From herbs and spices to fresh seafood, rum cocktails and more, these fantastic food markets around the world are a treat for the senses. Wherever you're headed next, take a look at our list and see if there's a gourmet experience waiting for you at your destination. If you like trying local flavours, street markets also happen to be ripe for sampling weird food.
Once an important stop along the Silk Road, Kashgar’s Sunday market has been taking place for centuries. It's still famous for its size and the variety of goods on offer. To this day, merchants arrive by donkey, ox and cart, giving this bazaar a special, timeless quality. Pick up exquisite spices, nuts and fruits and be sure to stay for lunch – the lamb kebabs are incredible.
A great stop on a walking tour around picturesque Munich, the Viktualienmarkt or 'victuals market' takes place near Marienplatz. Bavarian specialities are the order of the day here. Don’t miss out on a warm pretzel, or a weißwurst sausage with sweet mustard, all washed down with a large glass of beer in the adjoining beer garden – just like the locals.
You’re in St Lucia, so expect incredible tropical fruits – like mangoes, bananas, avocados, breadfruit and yellow apples – along with pungent spices and potent rum cocktails. Castries market is a vibrant and busy place with stall owners haggling hard with locals and tourists alike.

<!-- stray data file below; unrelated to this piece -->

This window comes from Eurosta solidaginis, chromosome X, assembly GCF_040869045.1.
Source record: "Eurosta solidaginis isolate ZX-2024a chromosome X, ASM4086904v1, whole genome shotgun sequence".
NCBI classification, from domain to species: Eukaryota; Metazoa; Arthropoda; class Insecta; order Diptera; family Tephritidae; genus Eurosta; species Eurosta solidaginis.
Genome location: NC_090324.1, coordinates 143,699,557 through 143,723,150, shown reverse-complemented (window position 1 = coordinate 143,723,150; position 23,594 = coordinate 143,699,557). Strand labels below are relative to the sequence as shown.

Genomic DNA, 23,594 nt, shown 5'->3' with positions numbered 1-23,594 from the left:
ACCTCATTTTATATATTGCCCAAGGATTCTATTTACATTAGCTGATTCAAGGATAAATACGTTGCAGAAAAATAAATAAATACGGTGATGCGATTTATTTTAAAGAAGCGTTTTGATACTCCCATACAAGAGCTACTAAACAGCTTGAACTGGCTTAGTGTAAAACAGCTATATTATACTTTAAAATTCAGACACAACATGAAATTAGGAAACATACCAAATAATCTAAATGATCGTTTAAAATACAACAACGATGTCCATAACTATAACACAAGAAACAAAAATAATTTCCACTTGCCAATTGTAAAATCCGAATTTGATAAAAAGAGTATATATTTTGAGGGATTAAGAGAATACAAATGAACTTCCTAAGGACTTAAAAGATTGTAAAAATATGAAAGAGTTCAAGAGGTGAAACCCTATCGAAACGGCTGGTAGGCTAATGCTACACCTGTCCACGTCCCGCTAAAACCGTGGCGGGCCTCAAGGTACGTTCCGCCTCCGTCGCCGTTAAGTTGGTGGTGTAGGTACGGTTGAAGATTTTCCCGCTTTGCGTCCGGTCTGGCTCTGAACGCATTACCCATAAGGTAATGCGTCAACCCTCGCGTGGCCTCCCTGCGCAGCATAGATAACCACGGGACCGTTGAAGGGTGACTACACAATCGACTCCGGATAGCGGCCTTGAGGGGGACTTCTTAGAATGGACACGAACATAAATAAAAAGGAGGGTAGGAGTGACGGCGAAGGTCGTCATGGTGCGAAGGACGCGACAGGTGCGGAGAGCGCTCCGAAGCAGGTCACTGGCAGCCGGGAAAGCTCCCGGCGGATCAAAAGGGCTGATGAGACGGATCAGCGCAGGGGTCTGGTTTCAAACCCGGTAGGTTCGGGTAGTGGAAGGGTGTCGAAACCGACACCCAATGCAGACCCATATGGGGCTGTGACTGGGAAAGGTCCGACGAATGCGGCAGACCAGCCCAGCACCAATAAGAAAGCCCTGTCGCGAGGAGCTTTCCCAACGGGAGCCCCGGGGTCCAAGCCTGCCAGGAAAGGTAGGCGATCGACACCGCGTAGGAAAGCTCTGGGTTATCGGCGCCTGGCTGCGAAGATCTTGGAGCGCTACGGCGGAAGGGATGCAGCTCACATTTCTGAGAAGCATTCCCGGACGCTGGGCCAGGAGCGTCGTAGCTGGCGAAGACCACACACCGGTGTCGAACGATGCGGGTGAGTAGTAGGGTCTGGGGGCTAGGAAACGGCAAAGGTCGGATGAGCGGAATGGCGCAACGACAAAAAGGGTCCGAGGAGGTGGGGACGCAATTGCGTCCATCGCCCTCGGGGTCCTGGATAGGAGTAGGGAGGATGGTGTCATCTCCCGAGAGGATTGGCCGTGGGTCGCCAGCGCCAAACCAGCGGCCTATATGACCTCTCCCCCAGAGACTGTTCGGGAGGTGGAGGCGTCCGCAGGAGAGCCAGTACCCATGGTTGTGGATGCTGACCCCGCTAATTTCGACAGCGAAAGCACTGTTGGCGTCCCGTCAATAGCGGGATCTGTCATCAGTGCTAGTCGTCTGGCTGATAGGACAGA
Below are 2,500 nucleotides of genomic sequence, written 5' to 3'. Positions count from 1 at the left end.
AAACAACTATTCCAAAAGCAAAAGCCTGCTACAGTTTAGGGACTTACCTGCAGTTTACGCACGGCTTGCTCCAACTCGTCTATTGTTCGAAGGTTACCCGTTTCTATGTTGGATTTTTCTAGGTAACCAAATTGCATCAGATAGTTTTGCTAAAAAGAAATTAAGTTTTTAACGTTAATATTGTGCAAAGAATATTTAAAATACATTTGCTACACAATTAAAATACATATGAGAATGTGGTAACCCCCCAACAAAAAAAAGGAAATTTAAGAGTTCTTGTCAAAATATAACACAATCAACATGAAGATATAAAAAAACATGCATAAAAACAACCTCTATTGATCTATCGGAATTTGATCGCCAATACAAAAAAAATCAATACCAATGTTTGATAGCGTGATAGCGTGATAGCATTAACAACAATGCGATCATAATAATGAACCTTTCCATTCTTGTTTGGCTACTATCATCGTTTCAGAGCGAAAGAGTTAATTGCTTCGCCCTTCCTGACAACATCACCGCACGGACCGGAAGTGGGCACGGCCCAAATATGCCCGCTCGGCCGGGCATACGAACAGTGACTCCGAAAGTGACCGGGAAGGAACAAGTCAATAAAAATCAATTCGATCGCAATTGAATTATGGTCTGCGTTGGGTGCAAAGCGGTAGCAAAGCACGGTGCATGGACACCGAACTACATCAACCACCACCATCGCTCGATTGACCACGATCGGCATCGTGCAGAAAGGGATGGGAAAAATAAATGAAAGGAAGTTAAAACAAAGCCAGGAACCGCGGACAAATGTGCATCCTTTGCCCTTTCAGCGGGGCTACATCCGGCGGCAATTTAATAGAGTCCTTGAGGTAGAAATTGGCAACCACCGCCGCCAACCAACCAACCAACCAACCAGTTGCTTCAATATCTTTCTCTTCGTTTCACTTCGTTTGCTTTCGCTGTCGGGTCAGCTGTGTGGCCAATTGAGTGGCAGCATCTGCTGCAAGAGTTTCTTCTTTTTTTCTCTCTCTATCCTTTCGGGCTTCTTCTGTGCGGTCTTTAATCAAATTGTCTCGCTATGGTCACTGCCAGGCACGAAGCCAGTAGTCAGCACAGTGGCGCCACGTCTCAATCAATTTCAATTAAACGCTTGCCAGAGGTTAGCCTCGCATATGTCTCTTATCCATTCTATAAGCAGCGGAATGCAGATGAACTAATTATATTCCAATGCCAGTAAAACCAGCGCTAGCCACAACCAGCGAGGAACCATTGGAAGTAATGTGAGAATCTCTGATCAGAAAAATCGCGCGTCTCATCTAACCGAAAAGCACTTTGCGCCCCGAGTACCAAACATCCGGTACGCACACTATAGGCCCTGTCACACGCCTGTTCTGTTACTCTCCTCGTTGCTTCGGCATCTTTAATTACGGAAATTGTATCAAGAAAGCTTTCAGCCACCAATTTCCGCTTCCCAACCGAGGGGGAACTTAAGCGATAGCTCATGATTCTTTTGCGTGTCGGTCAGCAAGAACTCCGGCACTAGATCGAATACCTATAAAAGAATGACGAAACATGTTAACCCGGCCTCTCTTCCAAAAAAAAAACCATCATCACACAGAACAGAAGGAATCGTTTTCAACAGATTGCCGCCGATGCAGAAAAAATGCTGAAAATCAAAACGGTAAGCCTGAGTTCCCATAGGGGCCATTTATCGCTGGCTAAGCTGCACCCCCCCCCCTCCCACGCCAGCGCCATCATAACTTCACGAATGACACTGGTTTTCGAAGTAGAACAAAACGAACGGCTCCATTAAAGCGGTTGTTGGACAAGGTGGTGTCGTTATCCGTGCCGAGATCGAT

In operation for 130 years, Queen Victoria Market in Melbourne is a beloved spot for locals, who come to pick up anything from juicy prawns and grapes to organic chicken and huge avocados. Sunday is the most relaxed, family-friendly day. If you’re planning on shopping, don’t forget your reusable bags – no plastic carriers allowed.
A celebration of Italian cuisine takes place daily in Modena’s lovely market hall. The city is particularly famous for its balsamic vinegar, and you’re sure to find an array of flavours on display here. That's not all – shop for sweet figs and peaches, olive oils, wines and wonderful puddings and cheeses.
Open Monday, Wednesday, Friday and Saturday, Union Square Greenmarket is a collection of cute stalls that bring a taste of the countryside to New York. Farmers, bakers, grocers and fisherman sell their respective wares to chatty locals and tourists, who take serious pleasure in discussing the origin of their dinners.
All-Canadian treats like peach pies, blueberry jams and peameal bacon sarnies bring the crowds to this wonderful farmers’ market. It's open every Saturday from 5am until late afternoon. Many merchants have sold their goods here for generations, so you’re investing in heritage as well as quality when you take home that slice of strawberry tart or bag of freshly shucked oysters.